Detroit — The production capacity for vinyl records is increasing in large measure for the first time in about 30 years as a German start-up company and U.S. mold maker and parts supplier get back into the groove of building new presses.
Put the needle down on some Motown or better yet The White Stripes, because eight of the first vinyl presses from the companies are heading to Detroit, where they will contribute to the rebound of a beloved format of the music industry, in a beleaguered hub of the manufacturing industry.
The presses will be installed at Third Man Records — not far from where Grammy award-winning co-founder Jack White played his first gigs with The White Stripes. The retail part of the vinyl record business, which opened Nov. 27, shares space with a 10,000-square-foot production plant that should be pressing discs in spring 2016.
Through a shop window, visitors will be able to watch an extruder spit out a hockey puck-like glob of melted vinyl onto a mold. A machine operator then will place the metal plate in the press, which will squeeze the resin into the shape of a record. The plan is to have a press operation that is a showcase, Ben Blackwell, also a Third Man co-founder, said in a telephone interview.
“That's one of the real unheralded, intrinsically beautiful parts of this — widening the exposure to the vinyl culture,” Blackwell said. “Because I run a record label and I go to these plants, I can see that, but the general public for the most part does not, outside of a couple places that give small tours. I think watching a record being pressed is very, very hypnotizing.”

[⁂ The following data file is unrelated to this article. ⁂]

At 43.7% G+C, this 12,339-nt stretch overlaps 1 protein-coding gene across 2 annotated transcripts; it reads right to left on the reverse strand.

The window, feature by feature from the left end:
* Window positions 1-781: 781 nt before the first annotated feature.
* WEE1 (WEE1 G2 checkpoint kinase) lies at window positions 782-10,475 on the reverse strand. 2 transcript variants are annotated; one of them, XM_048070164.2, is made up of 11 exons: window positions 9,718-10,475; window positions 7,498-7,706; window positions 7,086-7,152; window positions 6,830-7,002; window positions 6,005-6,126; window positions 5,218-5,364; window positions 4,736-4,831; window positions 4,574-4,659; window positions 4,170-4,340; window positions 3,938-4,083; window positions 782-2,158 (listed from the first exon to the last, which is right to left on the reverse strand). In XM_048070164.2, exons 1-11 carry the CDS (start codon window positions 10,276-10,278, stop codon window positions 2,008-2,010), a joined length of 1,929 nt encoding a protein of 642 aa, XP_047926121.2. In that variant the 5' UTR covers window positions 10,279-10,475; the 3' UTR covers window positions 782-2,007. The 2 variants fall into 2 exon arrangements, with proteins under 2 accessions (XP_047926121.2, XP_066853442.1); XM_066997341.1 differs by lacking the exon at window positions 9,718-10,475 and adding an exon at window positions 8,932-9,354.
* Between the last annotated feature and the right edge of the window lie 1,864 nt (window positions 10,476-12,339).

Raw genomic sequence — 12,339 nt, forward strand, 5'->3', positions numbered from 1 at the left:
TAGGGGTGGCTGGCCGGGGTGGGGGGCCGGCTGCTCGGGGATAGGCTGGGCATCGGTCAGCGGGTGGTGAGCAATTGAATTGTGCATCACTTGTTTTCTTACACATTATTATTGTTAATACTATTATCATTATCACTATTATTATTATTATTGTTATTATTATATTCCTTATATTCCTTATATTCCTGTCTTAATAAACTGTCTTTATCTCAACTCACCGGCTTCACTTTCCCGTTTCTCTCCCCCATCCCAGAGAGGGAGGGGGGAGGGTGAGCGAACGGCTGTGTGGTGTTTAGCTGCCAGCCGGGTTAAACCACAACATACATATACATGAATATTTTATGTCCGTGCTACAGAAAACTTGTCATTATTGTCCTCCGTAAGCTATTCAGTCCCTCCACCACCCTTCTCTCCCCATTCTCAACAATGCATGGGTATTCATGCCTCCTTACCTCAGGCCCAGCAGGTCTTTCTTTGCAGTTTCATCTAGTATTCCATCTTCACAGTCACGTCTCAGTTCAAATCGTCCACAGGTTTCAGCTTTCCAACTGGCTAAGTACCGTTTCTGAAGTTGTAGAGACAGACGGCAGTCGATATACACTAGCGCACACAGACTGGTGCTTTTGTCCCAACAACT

The process won't change with the presses rolling off the assembly line of Newbilt Machinery GmbH & Co. KG in Alsdorf, Germany. Newbilt cloned the design of existing rugged workhorses still out there in operation, but incorporated modern features like an electronic control system and a hydraulic power supply to squeeze the molds made by business partner, Record Products of America (RPA) in Hamden, Conn.
“We haven't invented anything new. We're just making old manual pressing machines with new parts,” RPA technical sales manger Dan Hemperly said in a telephone interview. “It's a very simple, basic system and nothing needs to be qualified as to whether or not it will work. Of course it will work. It's working everywhere right now.”
The presses just aren't working in the numbers they did before compact discs came onto the music scene in the 1980s. That lack of press capacity is creating a bottleneck with troubling lead times of 4-6 months for domestic and overseas recording artists riding the vinyl resurgence. The Recording Industry Association of America (RIAA) announced in September that vinyl record shipments increased 52 percent to $222 million for the first half of 2015.
“While that's still only 7 percent of the overall market by value, it's remarkable that a legacy format continues to contribute more to industry revenues than the ad-supported on-demand category, which includes some of the most widely used new services such as YouTube and Vevo,” Joshua Friedlander, senior vice president of RIAA's strategic data analysis, said in a news release.